While children from affluent homes have many advantages, they are at risk of developing two serious afflictions – entitlement, and lack of gratitude. I worry about this myself as I watch my young kids play on their iPads after coming home from the swimming pool and before heading off to dinner in a nice restaurant and maybe a movie.
My wife and I know we have to work at keeping our four boys grounded. That’s why Amy McCready’s book The Me, Me, Me, Epidemic caught my eye. She offers some great advice on how to teach your kids gratitude, mostly through simple changes in how you interact with your children — and others. Here are just a few ideas:
1. Give thanks out loud.
Thank the people you interact with during the day. The grocery bagger, the drive-up clerk at Starbucks, the trash man, or the plumber who opened that drain. Let your kids hear you offer effusive and specific praise. “Wow, thanks for coming out and clearing that clog so quickly! We’re having people over for dinner. You’re a life saver!” The kids will quickly see how such positive feedback can make a person’s day.
2. Plan to give back.
Decide with the kids where your family will do volunteer work — and write it on the calendar. I’m guessing most parents talk at some point about doing community service, but unless you prioritize and commit to giving back, those best intentions go nowhere. Make this a recurring activity, not just a holiday season box-tick. You can do it once a month, even once a quarter, at the location of your choice – senior center, pet rescue, soup kitchen. But make sure your kids see that you value service enough to put it on the schedule.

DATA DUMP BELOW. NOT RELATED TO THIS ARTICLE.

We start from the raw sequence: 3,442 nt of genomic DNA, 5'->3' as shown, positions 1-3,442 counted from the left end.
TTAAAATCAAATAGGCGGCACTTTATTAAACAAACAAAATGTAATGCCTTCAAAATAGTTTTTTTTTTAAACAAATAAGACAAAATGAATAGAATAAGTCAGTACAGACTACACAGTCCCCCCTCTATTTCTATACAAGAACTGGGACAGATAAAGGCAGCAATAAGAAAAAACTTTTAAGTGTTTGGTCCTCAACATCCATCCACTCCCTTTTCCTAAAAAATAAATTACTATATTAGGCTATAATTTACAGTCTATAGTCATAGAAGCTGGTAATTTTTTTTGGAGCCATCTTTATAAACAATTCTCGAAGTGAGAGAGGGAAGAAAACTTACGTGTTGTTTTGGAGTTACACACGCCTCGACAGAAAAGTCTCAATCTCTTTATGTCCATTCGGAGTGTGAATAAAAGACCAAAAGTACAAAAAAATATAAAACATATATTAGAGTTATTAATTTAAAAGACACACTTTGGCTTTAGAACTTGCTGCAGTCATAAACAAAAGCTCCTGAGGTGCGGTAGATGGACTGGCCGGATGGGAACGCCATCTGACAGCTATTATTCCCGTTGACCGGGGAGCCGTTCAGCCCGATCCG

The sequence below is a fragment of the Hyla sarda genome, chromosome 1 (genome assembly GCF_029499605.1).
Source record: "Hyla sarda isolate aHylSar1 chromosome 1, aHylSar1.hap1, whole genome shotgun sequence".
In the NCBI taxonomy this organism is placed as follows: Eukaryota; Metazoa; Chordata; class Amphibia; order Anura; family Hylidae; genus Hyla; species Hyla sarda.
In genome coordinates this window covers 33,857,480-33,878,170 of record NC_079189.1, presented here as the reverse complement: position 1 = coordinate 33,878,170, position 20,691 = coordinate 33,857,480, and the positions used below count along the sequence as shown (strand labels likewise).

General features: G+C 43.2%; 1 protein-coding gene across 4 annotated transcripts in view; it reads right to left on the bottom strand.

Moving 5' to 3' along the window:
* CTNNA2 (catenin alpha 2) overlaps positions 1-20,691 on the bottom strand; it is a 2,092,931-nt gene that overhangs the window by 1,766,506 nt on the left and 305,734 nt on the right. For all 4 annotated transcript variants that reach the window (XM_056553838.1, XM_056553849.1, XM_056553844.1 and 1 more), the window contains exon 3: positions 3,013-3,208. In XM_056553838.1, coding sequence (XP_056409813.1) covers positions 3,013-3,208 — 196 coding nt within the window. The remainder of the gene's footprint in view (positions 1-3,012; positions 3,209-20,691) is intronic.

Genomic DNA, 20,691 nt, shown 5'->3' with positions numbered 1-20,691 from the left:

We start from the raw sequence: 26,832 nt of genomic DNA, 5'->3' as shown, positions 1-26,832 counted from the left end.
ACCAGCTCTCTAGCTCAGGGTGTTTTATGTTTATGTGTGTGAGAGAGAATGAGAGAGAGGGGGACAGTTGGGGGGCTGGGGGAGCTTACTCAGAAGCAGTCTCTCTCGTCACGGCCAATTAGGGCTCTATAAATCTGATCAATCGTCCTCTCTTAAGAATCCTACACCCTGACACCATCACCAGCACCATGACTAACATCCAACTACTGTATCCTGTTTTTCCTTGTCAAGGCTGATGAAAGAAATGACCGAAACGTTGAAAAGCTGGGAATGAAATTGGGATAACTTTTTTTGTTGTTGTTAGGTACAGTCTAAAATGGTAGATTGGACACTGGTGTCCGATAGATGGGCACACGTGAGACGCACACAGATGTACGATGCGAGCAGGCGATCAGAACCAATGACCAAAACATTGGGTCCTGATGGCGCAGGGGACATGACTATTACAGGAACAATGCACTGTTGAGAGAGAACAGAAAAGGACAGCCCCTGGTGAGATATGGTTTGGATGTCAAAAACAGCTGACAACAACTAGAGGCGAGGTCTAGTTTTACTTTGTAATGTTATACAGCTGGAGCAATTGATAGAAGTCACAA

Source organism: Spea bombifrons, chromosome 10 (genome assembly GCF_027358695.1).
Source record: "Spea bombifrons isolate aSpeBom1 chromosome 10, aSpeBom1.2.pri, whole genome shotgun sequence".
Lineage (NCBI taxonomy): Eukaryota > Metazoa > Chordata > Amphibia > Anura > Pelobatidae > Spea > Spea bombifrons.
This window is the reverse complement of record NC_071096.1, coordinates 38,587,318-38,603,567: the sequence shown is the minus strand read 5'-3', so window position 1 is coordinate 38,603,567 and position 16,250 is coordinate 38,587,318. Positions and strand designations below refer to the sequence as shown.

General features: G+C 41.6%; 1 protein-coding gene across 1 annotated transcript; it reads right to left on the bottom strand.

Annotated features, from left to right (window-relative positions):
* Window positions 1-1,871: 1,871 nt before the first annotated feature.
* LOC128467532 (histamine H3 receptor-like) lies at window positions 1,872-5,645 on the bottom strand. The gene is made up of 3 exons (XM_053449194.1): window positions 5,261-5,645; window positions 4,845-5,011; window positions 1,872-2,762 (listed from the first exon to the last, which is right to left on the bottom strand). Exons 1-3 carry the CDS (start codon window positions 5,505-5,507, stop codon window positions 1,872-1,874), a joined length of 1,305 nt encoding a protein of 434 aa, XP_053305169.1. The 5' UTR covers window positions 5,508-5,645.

3. Express gratitude daily.
Come up with a way for you and the kids to share their thankfulness out loud every day. One idea: Every night at the dinner table each family member can list three things they are thankful for that day.
4. Skip a luxury.
Pick something the family enjoys, but perhaps takes for granted, and ditch it for a week or month. TV? Dessert? Eating out? Air conditioning? Whatever you eliminate, rest assured the kids will develop a new appreciation for it. They may also better understand the true meaning of “necessity” and develop empathy for those who lack true necessities, let alone enjoy luxuries.
5. Accentuate the positive.
Look for the upside in less-than-ideal situations. If you get caught in hideous traffic on the way home, don’t let the kids hear you complain. Instead say, “It wasn’t bad. It was kind of nice, really. I had some quiet time to think, and a chance to call grandma and talk to her for a good long while.”
6. Discuss what-ifs.
Look for opportunities to discuss what it would be like to be in more difficult circumstances. What if you didn’t’ have enough food every day? Or didn’t have a home? Or got sick and couldn’t afford a doctor visit? You don’t want to be scary or preachy, but if you get the timing right, this will be a powerful tool for helping kids appreciate what they have and develop empathy for those who lack the basics.
7. Change YOUR perspective.
McCready says her own mindset changed for the better when she learned to stop saying, “I have to” and start saying, “I get to.” As in, “I get to drive my kids to school.” Or, “I get to watch my son’s soccer practice.”
That tweak helps you appreciate the routine, mundane moments that make up so much of life with your child – a life you will miss when they leave the nest as grateful, giving young adults.